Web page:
STEP 2) Forecast future supply curve
One starting point is to map out future capacity expansions that are already committed or highly likely to occur. It is important to include the construction leadtimes , which are different for every industry. What is the typical length of time between the decision to increase capacity to when it is fully operational? Steadily more uncertain expansions should be added to the model. For future expansions, two different costs are needed – the marginal cost (as above) and the fully loaded cost. The fully loaded cost should included all fixed costs and cost of capital – it should represent the future price expectation at which the capacity has a Net Present Value of Zero. The underlying assumption is that at prices above this, the capacity will be built, below this, it will not be built.
You can layer on more complexity once you have the basics covered. For example, capacity extensions to an existing facility are often lower cost that a greenfield site. There may be breakthroughs in technology that make future plants more efficient than today’s plants, reducing their marginal cost. Exisiting plants can reduce costs through continuous improvement.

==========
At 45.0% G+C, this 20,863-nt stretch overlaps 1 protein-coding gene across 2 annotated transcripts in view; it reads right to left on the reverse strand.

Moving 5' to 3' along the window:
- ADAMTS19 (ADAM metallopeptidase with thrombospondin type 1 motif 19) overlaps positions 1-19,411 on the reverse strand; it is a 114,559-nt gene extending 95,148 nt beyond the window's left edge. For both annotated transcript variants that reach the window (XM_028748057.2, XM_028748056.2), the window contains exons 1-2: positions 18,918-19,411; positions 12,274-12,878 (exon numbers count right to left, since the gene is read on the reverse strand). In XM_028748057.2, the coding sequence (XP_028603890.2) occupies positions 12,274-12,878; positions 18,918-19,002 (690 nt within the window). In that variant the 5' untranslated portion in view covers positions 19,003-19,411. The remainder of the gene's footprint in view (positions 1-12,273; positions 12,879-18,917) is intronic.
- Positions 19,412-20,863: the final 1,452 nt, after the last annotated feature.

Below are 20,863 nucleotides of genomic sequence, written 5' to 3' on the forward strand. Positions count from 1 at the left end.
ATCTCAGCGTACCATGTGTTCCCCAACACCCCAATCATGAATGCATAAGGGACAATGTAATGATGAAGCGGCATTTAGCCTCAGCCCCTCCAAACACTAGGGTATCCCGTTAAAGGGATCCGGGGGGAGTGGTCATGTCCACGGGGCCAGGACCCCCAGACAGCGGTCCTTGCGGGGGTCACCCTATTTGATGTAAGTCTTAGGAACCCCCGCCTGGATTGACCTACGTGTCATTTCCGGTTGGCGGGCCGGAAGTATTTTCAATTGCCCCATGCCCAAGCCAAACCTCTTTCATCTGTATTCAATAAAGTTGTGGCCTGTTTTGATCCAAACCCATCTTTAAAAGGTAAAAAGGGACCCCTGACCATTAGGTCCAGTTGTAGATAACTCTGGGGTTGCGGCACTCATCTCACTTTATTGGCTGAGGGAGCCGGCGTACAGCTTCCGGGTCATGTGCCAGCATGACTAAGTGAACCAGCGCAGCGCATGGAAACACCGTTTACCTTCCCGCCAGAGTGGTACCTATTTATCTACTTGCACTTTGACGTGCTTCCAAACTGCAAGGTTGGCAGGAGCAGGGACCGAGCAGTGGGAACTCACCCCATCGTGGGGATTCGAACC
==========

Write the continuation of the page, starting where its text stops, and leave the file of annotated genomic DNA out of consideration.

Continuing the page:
These two costs are used dynamically:
- Once the capacity has been committed, include it in the supply curve at marginal cost.
- Before the capacity is committed, include it in future supply curves at fully loaded cost
- What is the range of future pricing forecasts?
- When are the key capacity decisions? When should we add capacity?
- What are the Key events to monitor?
- What determines future industry profitability? For example, if all capacity capacity has similar marginal costs the industry has a “flat cost curve”. This will result in low industry profitability as prices are driven close to marginal cost. It can be worth keeping some inefficient capacity around in order to act as a price “umbrella” for the rest. This strategy will be prone to a prisoners dilemma problem – competitors can benefit by adding efficient capacity at the expense of the company limiting its own capacity to maintain the price umbrella.